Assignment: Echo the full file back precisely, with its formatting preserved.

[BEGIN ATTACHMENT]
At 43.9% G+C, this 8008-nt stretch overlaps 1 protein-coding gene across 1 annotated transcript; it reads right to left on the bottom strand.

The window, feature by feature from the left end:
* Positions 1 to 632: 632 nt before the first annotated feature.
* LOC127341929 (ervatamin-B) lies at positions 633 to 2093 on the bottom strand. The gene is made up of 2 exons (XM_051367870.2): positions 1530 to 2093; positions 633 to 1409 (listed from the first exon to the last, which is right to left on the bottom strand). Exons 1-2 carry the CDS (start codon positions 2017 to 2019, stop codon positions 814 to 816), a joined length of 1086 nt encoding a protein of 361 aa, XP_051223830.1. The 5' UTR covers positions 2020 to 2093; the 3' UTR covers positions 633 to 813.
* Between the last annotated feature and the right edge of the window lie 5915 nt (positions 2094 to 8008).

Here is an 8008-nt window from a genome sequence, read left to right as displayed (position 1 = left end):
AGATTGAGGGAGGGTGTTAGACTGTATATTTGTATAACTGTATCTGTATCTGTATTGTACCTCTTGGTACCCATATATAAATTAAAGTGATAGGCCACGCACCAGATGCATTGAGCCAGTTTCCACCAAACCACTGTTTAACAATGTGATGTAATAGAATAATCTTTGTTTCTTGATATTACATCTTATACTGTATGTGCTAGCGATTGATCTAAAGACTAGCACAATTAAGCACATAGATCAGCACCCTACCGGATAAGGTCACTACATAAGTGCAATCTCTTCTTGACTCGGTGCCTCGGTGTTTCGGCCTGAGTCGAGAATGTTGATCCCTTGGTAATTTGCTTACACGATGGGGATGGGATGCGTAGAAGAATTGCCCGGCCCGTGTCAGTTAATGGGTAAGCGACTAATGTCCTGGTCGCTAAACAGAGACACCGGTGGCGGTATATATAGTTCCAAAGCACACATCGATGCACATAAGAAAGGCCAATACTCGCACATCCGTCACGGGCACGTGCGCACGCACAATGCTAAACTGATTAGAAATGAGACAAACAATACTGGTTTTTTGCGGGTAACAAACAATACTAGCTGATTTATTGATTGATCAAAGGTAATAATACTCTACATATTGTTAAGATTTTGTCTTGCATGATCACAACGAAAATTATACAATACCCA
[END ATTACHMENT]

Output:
At 43.9% G+C, this 8008-nt stretch overlaps 1 protein-coding gene across 1 annotated transcript; it reads right to left on the bottom strand.

The window, feature by feature from the left end:
* Positions 1 to 632: 632 nt before the first annotated feature.
* LOC127341929 (ervatamin-B) lies at positions 633 to 2093 on the bottom strand. The gene is made up of 2 exons (XM_051367870.2): positions 1530 to 2093; positions 633 to 1409 (listed from the first exon to the last, which is right to left on the bottom strand). Exons 1-2 carry the CDS (start codon positions 2017 to 2019, stop codon positions 814 to 816), a joined length of 1086 nt encoding a protein of 361 aa, XP_051223830.1. The 5' UTR covers positions 2020 to 2093; the 3' UTR covers positions 633 to 813.
* Between the last annotated feature and the right edge of the window lie 5915 nt (positions 2094 to 8008).

Here is an 8008-nt window from a genome sequence, read left to right as displayed (position 1 = left end):
AGATTGAGGGAGGGTGTTAGACTGTATATTTGTATAACTGTATCTGTATCTGTATTGTACCTCTTGGTACCCATATATAAATTAAAGTGATAGGCCACGCACCAGATGCATTGAGCCAGTTTCCACCAAACCACTGTTTAACAATGTGATGTAATAGAATAATCTTTGTTTCTTGATATTACATCTTATACTGTATGTGCTAGCGATTGATCTAAAGACTAGCACAATTAAGCACATAGATCAGCACCCTACCGGATAAGGTCACTACATAAGTGCAATCTCTTCTTGACTCGGTGCCTCGGTGTTTCGGCCTGAGTCGAGAATGTTGATCCCTTGGTAATTTGCTTACACGATGGGGATGGGATGCGTAGAAGAATTGCCCGGCCCGTGTCAGTTAATGGGTAAGCGACTAATGTCCTGGTCGCTAAACAGAGACACCGGTGGCGGTATATATAGTTCCAAAGCACACATCGATGCACATAAGAAAGGCCAATACTCGCACATCCGTCACGGGCACGTGCGCACGCACAATGCTAAACTGATTAGAAATGAGACAAACAATACTGGTTTTTTGCGGGTAACAAACAATACTAGCTGATTTATTGATTGATCAAAGGTAATAATACTCTACATATTGTTAAGATTTTGTCTTGCATGATCACAACGAAAATTATACAATACCCA